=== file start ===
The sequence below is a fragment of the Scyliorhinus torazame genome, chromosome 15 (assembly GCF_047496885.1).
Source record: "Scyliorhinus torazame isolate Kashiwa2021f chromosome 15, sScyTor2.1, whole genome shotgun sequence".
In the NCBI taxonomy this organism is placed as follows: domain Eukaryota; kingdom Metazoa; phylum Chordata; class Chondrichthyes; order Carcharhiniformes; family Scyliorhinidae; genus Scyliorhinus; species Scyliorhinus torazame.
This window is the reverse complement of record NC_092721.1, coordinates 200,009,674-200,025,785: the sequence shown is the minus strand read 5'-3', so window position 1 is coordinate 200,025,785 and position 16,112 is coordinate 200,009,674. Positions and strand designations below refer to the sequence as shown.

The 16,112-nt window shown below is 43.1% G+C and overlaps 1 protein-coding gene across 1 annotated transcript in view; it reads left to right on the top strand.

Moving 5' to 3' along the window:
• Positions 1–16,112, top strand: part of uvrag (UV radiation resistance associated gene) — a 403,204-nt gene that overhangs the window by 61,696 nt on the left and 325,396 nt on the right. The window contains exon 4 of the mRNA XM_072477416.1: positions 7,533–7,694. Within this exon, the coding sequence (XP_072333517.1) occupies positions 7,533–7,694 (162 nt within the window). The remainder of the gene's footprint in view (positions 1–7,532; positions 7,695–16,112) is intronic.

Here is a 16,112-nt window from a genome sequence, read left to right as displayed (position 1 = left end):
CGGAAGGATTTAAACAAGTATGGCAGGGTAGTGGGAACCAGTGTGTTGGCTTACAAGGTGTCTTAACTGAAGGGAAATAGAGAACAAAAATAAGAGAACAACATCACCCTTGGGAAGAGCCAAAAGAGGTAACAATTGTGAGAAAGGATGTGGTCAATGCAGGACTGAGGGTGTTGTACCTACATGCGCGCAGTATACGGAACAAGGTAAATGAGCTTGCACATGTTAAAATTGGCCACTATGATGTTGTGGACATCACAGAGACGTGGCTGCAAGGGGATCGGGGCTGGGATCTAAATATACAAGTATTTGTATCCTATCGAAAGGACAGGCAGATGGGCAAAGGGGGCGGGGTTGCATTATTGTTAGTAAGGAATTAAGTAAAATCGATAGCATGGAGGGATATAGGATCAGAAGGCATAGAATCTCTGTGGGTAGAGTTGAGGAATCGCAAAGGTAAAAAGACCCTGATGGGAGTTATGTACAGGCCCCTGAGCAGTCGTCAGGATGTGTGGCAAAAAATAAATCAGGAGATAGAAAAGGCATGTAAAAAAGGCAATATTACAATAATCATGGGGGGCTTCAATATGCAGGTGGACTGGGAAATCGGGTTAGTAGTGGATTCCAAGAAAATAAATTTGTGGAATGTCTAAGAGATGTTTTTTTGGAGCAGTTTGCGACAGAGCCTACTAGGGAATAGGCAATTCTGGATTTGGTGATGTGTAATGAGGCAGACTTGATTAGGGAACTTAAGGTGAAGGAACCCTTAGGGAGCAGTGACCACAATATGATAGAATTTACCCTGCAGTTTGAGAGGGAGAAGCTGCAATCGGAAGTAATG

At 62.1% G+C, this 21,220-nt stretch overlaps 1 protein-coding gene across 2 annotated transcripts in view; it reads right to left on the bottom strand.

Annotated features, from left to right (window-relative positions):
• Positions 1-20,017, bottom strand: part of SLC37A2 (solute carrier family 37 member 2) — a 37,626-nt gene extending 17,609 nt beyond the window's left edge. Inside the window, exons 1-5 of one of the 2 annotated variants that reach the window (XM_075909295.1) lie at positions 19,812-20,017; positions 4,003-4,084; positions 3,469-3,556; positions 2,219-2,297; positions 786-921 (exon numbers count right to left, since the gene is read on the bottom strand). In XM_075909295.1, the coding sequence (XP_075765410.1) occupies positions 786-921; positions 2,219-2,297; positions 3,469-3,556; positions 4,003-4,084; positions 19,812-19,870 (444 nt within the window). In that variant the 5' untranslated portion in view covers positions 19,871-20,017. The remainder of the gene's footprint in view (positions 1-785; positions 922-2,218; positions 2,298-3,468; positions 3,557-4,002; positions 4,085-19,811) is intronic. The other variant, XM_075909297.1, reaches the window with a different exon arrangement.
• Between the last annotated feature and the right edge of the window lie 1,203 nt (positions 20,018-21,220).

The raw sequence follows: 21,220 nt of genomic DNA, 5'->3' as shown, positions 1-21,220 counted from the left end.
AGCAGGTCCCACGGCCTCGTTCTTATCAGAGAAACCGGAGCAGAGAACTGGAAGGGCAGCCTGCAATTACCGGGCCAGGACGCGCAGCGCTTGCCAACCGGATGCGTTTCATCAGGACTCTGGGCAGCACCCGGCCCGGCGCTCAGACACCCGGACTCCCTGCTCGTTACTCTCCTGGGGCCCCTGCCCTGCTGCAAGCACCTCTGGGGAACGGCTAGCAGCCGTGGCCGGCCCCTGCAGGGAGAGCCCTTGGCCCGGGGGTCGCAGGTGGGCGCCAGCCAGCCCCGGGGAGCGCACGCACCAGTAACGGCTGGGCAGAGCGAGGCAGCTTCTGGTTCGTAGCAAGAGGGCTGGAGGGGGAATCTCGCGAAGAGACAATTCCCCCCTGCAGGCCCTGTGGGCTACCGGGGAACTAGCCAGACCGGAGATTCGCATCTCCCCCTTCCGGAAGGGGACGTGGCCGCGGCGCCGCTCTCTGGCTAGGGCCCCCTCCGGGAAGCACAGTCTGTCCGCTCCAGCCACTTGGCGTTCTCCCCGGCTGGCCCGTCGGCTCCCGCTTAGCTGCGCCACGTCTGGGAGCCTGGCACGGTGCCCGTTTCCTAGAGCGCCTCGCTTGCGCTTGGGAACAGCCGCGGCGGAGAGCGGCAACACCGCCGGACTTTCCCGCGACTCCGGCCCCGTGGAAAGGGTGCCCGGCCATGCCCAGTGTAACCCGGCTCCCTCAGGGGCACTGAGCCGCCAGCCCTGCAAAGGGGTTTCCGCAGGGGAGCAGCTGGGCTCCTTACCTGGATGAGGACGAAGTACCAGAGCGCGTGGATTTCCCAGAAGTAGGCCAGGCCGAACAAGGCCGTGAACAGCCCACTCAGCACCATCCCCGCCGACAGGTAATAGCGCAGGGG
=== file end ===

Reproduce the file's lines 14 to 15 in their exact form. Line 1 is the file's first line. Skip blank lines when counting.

The raw sequence follows: 21,220 nt of genomic DNA, 5'->3' as shown, positions 1-21,220 counted from the left end.
AGCAGGTCCCACGGCCTCGTTCTTATCAGAGAAACCGGAGCAGAGAACTGGAAGGGCAGCCTGCAATTACCGGGCCAGGACGCGCAGCGCTTGCCAACCGGATGCGTTTCATCAGGACTCTGGGCAGCACCCGGCCCGGCGCTCAGACACCCGGACTCCCTGCTCGTTACTCTCCTGGGGCCCCTGCCCTGCTGCAAGCACCTCTGGGGAACGGCTAGCAGCCGTGGCCGGCCCCTGCAGGGAGAGCCCTTGGCCCGGGGGTCGCAGGTGGGCGCCAGCCAGCCCCGGGGAGCGCACGCACCAGTAACGGCTGGGCAGAGCGAGGCAGCTTCTGGTTCGTAGCAAGAGGGCTGGAGGGGGAATCTCGCGAAGAGACAATTCCCCCCTGCAGGCCCTGTGGGCTACCGGGGAACTAGCCAGACCGGAGATTCGCATCTCCCCCTTCCGGAAGGGGACGTGGCCGCGGCGCCGCTCTCTGGCTAGGGCCCCCTCCGGGAAGCACAGTCTGTCCGCTCCAGCCACTTGGCGTTCTCCCCGGCTGGCCCGTCGGCTCCCGCTTAGCTGCGCCACGTCTGGGAGCCTGGCACGGTGCCCGTTTCCTAGAGCGCCTCGCTTGCGCTTGGGAACAGCCGCGGCGGAGAGCGGCAACACCGCCGGACTTTCCCGCGACTCCGGCCCCGTGGAAAGGGTGCCCGGCCATGCCCAGTGTAACCCGGCTCCCTCAGGGGCACTGAGCCGCCAGCCCTGCAAAGGGGTTTCCGCAGGGGAGCAGCTGGGCTCCTTACCTGGATGAGGACGAAGTACCAGAGCGCGTGGATTTCCCAGAAGTAGGCCAGGCCGAACAAGGCCGTGAACAGCCCACTCAGCACCATCCCCGCCGACAGGTAATAGCGCAGGGG